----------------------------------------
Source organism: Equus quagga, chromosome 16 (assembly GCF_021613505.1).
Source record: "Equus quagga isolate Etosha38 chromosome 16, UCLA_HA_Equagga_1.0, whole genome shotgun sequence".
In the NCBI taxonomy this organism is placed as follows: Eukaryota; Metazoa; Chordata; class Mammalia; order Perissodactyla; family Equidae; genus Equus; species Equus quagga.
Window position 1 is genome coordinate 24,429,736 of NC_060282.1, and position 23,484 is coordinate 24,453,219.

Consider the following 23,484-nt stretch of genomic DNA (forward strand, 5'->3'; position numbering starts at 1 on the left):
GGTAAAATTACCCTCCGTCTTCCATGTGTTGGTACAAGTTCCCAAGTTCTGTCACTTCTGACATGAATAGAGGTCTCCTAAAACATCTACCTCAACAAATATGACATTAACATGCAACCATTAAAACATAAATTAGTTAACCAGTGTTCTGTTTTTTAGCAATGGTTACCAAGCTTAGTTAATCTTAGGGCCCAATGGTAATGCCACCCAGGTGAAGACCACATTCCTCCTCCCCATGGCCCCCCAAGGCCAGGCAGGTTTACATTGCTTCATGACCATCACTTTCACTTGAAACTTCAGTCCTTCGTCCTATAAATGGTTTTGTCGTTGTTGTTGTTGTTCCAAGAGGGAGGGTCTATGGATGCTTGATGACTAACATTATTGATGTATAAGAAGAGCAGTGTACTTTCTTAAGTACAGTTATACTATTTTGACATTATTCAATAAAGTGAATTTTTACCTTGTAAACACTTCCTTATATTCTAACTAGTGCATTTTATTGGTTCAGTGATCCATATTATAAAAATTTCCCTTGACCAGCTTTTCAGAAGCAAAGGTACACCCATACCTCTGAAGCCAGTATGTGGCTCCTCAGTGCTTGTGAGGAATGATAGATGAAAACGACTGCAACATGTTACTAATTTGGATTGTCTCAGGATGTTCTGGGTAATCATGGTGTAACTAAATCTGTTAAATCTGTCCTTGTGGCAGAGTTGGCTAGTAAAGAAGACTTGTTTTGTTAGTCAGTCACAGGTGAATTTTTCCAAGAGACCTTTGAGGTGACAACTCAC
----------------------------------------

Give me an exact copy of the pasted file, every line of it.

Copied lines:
Source organism: Equus quagga, chromosome 16 (assembly GCF_021613505.1).
Source record: "Equus quagga isolate Etosha38 chromosome 16, UCLA_HA_Equagga_1.0, whole genome shotgun sequence".
In the NCBI taxonomy this organism is placed as follows: Eukaryota; Metazoa; Chordata; class Mammalia; order Perissodactyla; family Equidae; genus Equus; species Equus quagga.
Window position 1 is genome coordinate 24,429,736 of NC_060282.1, and position 23,484 is coordinate 24,453,219.

Consider the following 23,484-nt stretch of genomic DNA (forward strand, 5'->3'; position numbering starts at 1 on the left):
GGTAAAATTACCCTCCGTCTTCCATGTGTTGGTACAAGTTCCCAAGTTCTGTCACTTCTGACATGAATAGAGGTCTCCTAAAACATCTACCTCAACAAATATGACATTAACATGCAACCATTAAAACATAAATTAGTTAACCAGTGTTCTGTTTTTTAGCAATGGTTACCAAGCTTAGTTAATCTTAGGGCCCAATGGTAATGCCACCCAGGTGAAGACCACATTCCTCCTCCCCATGGCCCCCCAAGGCCAGGCAGGTTTACATTGCTTCATGACCATCACTTTCACTTGAAACTTCAGTCCTTCGTCCTATAAATGGTTTTGTCGTTGTTGTTGTTGTTCCAAGAGGGAGGGTCTATGGATGCTTGATGACTAACATTATTGATGTATAAGAAGAGCAGTGTACTTTCTTAAGTACAGTTATACTATTTTGACATTATTCAATAAAGTGAATTTTTACCTTGTAAACACTTCCTTATATTCTAACTAGTGCATTTTATTGGTTCAGTGATCCATATTATAAAAATTTCCCTTGACCAGCTTTTCAGAAGCAAAGGTACACCCATACCTCTGAAGCCAGTATGTGGCTCCTCAGTGCTTGTGAGGAATGATAGATGAAAACGACTGCAACATGTTACTAATTTGGATTGTCTCAGGATGTTCTGGGTAATCATGGTGTAACTAAATCTGTTAAATCTGTCCTTGTGGCAGAGTTGGCTAGTAAAGAAGACTTGTTTTGTTAGTCAGTCACAGGTGAATTTTTCCAAGAGACCTTTGAGGTGACAACTCAC